Unlike Greece, which has a solvency problem, Italy’s fiscal crisis is one of liquidity. That being said, if a liquidity crisis is not dealt with effectively, it can become a solvency crisis.
Italy’s budget deficit this year is estimated to be around 4% of GDP. After accounting for interest payments, that’s a primary surplus of around 0.5% of GDP. Some commentators have argued recently that the primary surplus means Italy’s deficit is not as bad as it looks. Sorry, but a deficit is a deficit.
Italy has public debt of around 120% of GDP. The duration of that debt is quite long (7 years) by comparison with other countries, but there is approximately €350 billion in bonds that will have to be refinanced in 2012.
At issue is the level of interest rates Italy has to pay to finance that debt. Ten-year bonds at 6.5% (and higher again last week) make Italy’s debt dynamics unsustainable. Achievement of a balanced budget (or primary budget surplus), or at least a credible plan to get there, is essential to bring interest rates down. Measures passed last week before the resignation of Prime Minister Berlusconi look likely to achieve that goal, but not before 2014.
The bigger problem, which in our view must be sorted with the same level of urgency, is Italy’s poor economic growth performance. As we’ve commented before, the long-term answer to reducing Europe’s debt burden is stronger economic growth. That’s why we have always argued there needs to be an appropriate balance between achieving fiscal sustainability and supporting economic growth.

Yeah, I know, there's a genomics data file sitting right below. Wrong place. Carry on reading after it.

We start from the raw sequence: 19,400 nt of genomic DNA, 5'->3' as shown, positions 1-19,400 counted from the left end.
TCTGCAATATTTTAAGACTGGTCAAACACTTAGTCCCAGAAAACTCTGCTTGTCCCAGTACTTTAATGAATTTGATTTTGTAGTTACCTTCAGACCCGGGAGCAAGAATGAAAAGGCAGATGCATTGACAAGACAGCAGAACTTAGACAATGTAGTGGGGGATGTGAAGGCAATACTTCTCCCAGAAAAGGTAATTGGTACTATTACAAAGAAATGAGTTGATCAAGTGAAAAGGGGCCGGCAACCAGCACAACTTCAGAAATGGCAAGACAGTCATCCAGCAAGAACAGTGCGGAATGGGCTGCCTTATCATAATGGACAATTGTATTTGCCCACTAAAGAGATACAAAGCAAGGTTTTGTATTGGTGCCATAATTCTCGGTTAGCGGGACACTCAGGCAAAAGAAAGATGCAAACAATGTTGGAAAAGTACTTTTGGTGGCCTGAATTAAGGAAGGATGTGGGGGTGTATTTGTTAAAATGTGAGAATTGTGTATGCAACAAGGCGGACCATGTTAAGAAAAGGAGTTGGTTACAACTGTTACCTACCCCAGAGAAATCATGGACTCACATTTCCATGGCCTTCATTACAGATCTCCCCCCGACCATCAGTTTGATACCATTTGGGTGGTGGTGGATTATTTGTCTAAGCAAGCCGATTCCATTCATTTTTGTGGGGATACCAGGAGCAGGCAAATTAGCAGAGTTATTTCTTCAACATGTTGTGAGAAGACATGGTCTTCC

Italy’s economic track record is woeful. Trend GDP growth is probably no better than 1% per annum. The challenge is best exemplified by its recent performance on productivity. According to OECD data, Italy is the productivity laggard of Europe with a performance well behind that of Germany, the United States, and Europe as a whole. In fact productivity in Italy has gone no-where in a decade.
Therein lies Mario Monti’s biggest challenge - instituting structural reform that grapples with an inflexible labour market and a stifling bureaucracy. These are just as critical to Italy’s long-term health as dealing with the more immediate challenge of achieving fiscal sustainability. The other challenge is that by their very nature, structural changes take time to have an impact, and the near-term impact can be negative for both employment and economic growth.